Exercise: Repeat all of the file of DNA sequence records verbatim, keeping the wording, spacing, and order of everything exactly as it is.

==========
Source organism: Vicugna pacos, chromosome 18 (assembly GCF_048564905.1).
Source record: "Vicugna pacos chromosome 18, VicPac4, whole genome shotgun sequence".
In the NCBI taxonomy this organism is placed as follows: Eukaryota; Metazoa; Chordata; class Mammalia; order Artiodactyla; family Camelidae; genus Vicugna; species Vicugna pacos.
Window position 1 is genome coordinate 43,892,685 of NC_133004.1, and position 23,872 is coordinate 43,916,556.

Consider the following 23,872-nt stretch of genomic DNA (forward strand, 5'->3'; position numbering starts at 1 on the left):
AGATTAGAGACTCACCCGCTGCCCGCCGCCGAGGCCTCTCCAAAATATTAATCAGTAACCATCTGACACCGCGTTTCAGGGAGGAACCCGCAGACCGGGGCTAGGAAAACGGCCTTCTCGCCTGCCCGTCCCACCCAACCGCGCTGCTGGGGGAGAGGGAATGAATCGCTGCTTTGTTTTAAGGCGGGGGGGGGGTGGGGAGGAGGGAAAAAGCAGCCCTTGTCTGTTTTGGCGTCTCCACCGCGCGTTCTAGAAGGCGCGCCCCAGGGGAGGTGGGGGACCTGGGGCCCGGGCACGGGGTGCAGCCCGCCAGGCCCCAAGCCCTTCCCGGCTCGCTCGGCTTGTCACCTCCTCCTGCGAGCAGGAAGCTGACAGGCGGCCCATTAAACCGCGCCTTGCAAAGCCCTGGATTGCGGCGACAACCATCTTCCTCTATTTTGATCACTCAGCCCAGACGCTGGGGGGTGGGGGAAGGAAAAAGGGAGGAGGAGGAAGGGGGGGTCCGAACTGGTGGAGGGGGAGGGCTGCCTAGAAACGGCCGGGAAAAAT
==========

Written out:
Source organism: Vicugna pacos, chromosome 18 (assembly GCF_048564905.1).
Source record: "Vicugna pacos chromosome 18, VicPac4, whole genome shotgun sequence".
In the NCBI taxonomy this organism is placed as follows: Eukaryota; Metazoa; Chordata; class Mammalia; order Artiodactyla; family Camelidae; genus Vicugna; species Vicugna pacos.
Window position 1 is genome coordinate 43,892,685 of NC_133004.1, and position 23,872 is coordinate 43,916,556.

Consider the following 23,872-nt stretch of genomic DNA (forward strand, 5'->3'; position numbering starts at 1 on the left):
AGATTAGAGACTCACCCGCTGCCCGCCGCCGAGGCCTCTCCAAAATATTAATCAGTAACCATCTGACACCGCGTTTCAGGGAGGAACCCGCAGACCGGGGCTAGGAAAACGGCCTTCTCGCCTGCCCGTCCCACCCAACCGCGCTGCTGGGGGAGAGGGAATGAATCGCTGCTTTGTTTTAAGGCGGGGGGGGGGTGGGGAGGAGGGAAAAAGCAGCCCTTGTCTGTTTTGGCGTCTCCACCGCGCGTTCTAGAAGGCGCGCCCCAGGGGAGGTGGGGGACCTGGGGCCCGGGCACGGGGTGCAGCCCGCCAGGCCCCAAGCCCTTCCCGGCTCGCTCGGCTTGTCACCTCCTCCTGCGAGCAGGAAGCTGACAGGCGGCCCATTAAACCGCGCCTTGCAAAGCCCTGGATTGCGGCGACAACCATCTTCCTCTATTTTGATCACTCAGCCCAGACGCTGGGGGGTGGGGGAAGGAAAAAGGGAGGAGGAGGAAGGGGGGGTCCGAACTGGTGGAGGGGGAGGGCTGCCTAGAAACGGCCGGGAAAAAT